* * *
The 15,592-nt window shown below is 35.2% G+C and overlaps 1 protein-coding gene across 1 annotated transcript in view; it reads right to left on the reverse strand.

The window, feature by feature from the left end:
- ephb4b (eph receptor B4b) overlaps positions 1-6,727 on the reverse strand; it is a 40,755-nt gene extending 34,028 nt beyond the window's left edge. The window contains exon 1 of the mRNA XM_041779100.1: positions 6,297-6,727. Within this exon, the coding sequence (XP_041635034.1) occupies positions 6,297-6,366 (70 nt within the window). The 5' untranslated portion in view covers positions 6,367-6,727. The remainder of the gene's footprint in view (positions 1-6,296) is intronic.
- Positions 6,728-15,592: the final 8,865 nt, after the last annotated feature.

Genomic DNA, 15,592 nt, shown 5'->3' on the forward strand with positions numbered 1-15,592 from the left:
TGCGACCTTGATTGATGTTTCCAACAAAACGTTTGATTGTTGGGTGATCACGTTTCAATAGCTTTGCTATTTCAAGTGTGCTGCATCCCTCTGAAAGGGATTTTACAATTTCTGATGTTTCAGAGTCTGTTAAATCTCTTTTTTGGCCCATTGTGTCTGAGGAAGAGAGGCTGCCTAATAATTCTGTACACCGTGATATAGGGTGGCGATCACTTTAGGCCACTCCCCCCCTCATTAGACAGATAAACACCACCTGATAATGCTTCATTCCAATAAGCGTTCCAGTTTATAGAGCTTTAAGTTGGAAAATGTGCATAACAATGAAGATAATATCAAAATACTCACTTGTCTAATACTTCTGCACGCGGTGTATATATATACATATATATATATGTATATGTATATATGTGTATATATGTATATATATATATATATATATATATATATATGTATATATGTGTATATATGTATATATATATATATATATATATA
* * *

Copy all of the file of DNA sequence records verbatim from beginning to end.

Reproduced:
The 15,592-nt window shown below is 35.2% G+C and overlaps 1 protein-coding gene across 1 annotated transcript in view; it reads right to left on the reverse strand.

The window, feature by feature from the left end:
- ephb4b (eph receptor B4b) overlaps positions 1-6,727 on the reverse strand; it is a 40,755-nt gene extending 34,028 nt beyond the window's left edge. The window contains exon 1 of the mRNA XM_041779100.1: positions 6,297-6,727. Within this exon, the coding sequence (XP_041635034.1) occupies positions 6,297-6,366 (70 nt within the window). The 5' untranslated portion in view covers positions 6,367-6,727. The remainder of the gene's footprint in view (positions 1-6,296) is intronic.
- Positions 6,728-15,592: the final 8,865 nt, after the last annotated feature.

Genomic DNA, 15,592 nt, shown 5'->3' on the forward strand with positions numbered 1-15,592 from the left:
TGCGACCTTGATTGATGTTTCCAACAAAACGTTTGATTGTTGGGTGATCACGTTTCAATAGCTTTGCTATTTCAAGTGTGCTGCATCCCTCTGAAAGGGATTTTACAATTTCTGATGTTTCAGAGTCTGTTAAATCTCTTTTTTGGCCCATTGTGTCTGAGGAAGAGAGGCTGCCTAATAATTCTGTACACCGTGATATAGGGTGGCGATCACTTTAGGCCACTCCCCCCCTCATTAGACAGATAAACACCACCTGATAATGCTTCATTCCAATAAGCGTTCCAGTTTATAGAGCTTTAAGTTGGAAAATGTGCATAACAATGAAGATAATATCAAAATACTCACTTGTCTAATACTTCTGCACGCGGTGTATATATATACATATATATATATGTATATGTATATATGTGTATATATGTATATATATATATATATATATATATATATATGTATATATGTGTATATATGTATATATATATATATATATATATA